A Kobe University research group has shed light on how low-frequency tectonic tremors occur; these findings will contribute towards better predictions of future megathrust earthquakes.
In addition to the subducting Pacific plate, the Alaska subduction zone is also characterized by a subducting oceanic plateau called the Yakutat terrane. Low-frequency tectonic tremors, which are a type of slow earthquake, have only been detected in the subducted Yakutat terrane area. However, the mechanism by which these events occur is not well understood.
Researchers at Kobe University performed a 3D numerical thermomechanical simulation of thermal convection in the Alaska subduction zone with the aim of revealing the mechanism behind these low-frequency tremors. Based on the 3D thermal structure obtained from the simulation, and the indications of hydrous minerals contained in the slab, the researchers calculated the water content distribution and compared the results of these calculations in the area where the tremors occur.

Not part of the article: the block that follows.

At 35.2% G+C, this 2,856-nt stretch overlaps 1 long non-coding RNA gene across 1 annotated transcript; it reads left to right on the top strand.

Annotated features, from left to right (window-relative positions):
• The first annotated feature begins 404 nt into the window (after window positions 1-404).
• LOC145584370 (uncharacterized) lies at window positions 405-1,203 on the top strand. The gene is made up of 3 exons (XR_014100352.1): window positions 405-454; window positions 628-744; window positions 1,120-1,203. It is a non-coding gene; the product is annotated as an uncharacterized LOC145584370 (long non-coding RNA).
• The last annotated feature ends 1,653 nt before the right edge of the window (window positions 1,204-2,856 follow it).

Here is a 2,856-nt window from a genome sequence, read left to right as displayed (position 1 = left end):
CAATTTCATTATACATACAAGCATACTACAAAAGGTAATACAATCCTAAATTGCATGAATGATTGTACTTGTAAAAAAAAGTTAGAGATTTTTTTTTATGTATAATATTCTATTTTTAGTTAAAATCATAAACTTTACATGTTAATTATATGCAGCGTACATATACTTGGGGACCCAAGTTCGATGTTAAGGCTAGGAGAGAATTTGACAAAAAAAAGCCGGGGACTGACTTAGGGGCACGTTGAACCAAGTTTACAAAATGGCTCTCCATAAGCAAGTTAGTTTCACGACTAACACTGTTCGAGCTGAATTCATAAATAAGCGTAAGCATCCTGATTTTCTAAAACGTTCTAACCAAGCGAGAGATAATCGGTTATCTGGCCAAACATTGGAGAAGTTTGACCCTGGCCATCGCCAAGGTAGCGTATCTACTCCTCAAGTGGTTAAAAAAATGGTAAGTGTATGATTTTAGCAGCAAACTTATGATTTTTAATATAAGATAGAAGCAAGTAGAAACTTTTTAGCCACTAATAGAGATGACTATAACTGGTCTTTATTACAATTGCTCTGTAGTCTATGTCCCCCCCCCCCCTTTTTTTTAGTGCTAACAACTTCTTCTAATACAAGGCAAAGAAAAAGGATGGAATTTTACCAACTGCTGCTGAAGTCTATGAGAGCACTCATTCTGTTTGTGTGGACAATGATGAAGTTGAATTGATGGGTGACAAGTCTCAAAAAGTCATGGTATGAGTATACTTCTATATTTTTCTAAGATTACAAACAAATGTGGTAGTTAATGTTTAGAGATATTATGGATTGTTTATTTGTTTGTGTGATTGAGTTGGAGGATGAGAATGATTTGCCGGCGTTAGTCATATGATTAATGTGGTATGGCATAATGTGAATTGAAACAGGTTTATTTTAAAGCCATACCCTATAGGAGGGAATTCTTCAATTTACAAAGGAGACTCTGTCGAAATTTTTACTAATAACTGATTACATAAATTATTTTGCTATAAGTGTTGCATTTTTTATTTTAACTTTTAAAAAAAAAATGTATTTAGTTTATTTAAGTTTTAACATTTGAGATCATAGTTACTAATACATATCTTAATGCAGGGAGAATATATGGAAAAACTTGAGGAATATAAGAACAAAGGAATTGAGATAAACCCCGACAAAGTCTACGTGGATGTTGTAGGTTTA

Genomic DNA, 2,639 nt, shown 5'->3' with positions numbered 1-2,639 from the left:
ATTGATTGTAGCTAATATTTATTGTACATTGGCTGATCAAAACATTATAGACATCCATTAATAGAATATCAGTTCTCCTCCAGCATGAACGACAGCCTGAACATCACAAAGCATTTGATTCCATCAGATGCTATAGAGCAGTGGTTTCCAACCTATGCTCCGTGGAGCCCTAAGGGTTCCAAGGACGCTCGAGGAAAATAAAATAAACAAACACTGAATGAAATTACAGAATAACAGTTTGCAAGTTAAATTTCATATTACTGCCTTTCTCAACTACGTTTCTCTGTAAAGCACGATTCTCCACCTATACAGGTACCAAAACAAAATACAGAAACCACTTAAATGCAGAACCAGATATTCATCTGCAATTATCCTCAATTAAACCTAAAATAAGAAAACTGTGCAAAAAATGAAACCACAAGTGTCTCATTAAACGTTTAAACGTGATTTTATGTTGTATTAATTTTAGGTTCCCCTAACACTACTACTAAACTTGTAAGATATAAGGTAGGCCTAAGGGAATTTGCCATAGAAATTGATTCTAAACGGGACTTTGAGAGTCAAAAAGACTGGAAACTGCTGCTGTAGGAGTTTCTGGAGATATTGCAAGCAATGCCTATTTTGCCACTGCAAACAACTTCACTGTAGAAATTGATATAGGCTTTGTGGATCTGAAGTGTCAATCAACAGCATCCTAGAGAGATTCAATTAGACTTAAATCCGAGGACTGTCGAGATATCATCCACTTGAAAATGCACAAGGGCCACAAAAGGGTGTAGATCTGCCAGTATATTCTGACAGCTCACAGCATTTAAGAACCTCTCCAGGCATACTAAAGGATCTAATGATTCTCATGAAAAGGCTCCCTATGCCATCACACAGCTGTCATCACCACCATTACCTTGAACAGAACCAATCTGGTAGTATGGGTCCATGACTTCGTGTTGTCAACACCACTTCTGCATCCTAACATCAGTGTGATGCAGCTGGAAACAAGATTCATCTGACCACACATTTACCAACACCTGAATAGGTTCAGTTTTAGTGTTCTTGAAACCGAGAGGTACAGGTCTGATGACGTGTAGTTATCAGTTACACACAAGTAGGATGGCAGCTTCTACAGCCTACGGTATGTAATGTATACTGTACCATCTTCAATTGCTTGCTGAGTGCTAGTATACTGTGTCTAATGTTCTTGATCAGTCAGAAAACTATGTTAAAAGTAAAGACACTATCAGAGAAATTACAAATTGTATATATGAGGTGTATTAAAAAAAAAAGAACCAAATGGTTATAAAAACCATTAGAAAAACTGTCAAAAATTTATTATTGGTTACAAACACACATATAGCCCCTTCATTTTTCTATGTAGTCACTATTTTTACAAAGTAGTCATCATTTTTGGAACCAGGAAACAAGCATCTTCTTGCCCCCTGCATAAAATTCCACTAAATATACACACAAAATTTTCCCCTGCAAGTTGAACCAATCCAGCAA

The results revealed high levels of dehydration in the marine sediment layers and ocean crust in the earthquake region. The researchers believe that the reason the tremors only occur in the Yakutat terrane is because the marine sediment layers and ocean crust are thicker there, which means that the level of dehydration is higher than in the western adjacent Pacific plate (where tectonic tremors don’t occur).